"These three Apollo navigation stars, 'Navi,' 'Dnoces,' and 'Regor,' were named in 1967 during an astronomy training session," explained Apollo 15 commander David Scott in an email to the editors of the Apollo Lunar Surface Journal in 2016. "This was in admiration, respect, and memory of three wonderful teammates who contributed all they had to the human exploration of the moon."
Navi, officially referred to as Gamma Cassiopeia, is "Ivan" spelled backwards, in honor of Virgil Ivan "Gus" Grissom. Dnoces (Iota Ursa Majoris) and Regor (Gamma Velorum) are "Second" and "Roger" spelled in reverse, respectively (White was Edward H. White, II — the second).
Back on Earth, schools and streets have been named for the crew. Three trees, planted in the Apollo 1 astronauts' honor, stand as part of memorial grove at NASA's Johnson Space Center in Houston.
Three parks in Fullerton, California, were each named for Grissom, Chaffee and White. The parks are located near a former Hughes development facility, which provided parts for the Apollo program.
Three man-made islands off the coast of Long Beach also bear the astronauts' names.
The artificial land masses, known as the Astronaut Islands, were built in 1965 from boulders and sand to support oil drilling rigs. The islands Grissom, White and Chaffee (and a fourth honoring fallen astronaut Theodore Freeman, who was killed in a 1964 jet crash) were named in 1968.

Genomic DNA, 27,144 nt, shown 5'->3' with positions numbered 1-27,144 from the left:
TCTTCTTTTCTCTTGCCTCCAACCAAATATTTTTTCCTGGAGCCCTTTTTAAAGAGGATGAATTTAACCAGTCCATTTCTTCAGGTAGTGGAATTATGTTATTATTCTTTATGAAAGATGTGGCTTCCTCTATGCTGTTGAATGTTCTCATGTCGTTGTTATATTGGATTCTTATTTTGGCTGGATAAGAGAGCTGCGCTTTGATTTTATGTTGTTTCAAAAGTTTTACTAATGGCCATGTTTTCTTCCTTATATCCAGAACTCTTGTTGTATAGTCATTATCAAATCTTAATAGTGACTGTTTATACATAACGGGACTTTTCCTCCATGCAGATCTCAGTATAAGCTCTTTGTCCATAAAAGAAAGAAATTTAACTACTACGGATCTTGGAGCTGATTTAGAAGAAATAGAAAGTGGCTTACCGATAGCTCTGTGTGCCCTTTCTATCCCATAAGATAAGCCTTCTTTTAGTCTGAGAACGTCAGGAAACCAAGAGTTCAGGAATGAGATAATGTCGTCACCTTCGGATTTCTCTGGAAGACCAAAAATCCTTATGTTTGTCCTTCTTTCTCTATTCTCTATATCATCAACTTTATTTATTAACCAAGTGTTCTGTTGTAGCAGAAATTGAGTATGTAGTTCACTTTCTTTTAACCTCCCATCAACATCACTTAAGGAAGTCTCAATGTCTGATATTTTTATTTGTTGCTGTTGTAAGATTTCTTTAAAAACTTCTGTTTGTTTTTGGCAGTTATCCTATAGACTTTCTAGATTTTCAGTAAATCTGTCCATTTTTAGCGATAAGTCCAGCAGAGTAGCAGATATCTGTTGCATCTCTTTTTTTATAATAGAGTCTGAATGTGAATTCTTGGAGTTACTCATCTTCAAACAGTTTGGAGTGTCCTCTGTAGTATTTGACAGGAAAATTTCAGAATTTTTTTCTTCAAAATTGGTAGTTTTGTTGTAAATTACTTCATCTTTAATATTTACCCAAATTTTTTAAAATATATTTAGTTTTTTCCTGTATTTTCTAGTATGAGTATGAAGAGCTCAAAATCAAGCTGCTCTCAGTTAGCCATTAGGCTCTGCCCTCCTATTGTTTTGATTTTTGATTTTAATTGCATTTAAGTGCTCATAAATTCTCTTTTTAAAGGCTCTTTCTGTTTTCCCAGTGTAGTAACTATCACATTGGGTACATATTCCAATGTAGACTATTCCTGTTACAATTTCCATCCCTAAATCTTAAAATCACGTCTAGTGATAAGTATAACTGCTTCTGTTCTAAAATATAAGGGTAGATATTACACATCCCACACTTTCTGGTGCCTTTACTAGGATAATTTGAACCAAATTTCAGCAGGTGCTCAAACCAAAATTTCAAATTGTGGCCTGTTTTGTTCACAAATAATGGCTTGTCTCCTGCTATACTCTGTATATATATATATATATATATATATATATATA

Visit collectSPACE for continuing coverage of the 50th anniversary of the Apollo 1 fire.
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Robert Pearlman is a space historian, journalist and the founder and editor of collectSPACE.com, an online publication and community devoted to space history with a particular focus on how and where space exploration intersects with pop culture. Pearlman is also a contributing writer for Space.com and co-author of "Space Stations: The Art, Science, and Reality of Working in Space” published by Smithsonian Books in 2018. He previously developed online content for the National Space Society and Apollo 11 moonwalker Buzz Aldrin, helped establish the space tourism company Space Adventures and currently serves on the History Committee of the American Astronautical Society, the advisory committee for The Mars Generation and leadership board of For All Moonkind. In 2009, he was inducted into the U.S. Space Camp Hall of Fame in Huntsville, Alabama. In 2021, he was honored by the American Astronautical Society with the Ordway Award for Sustained Excellence in Spaceflight History.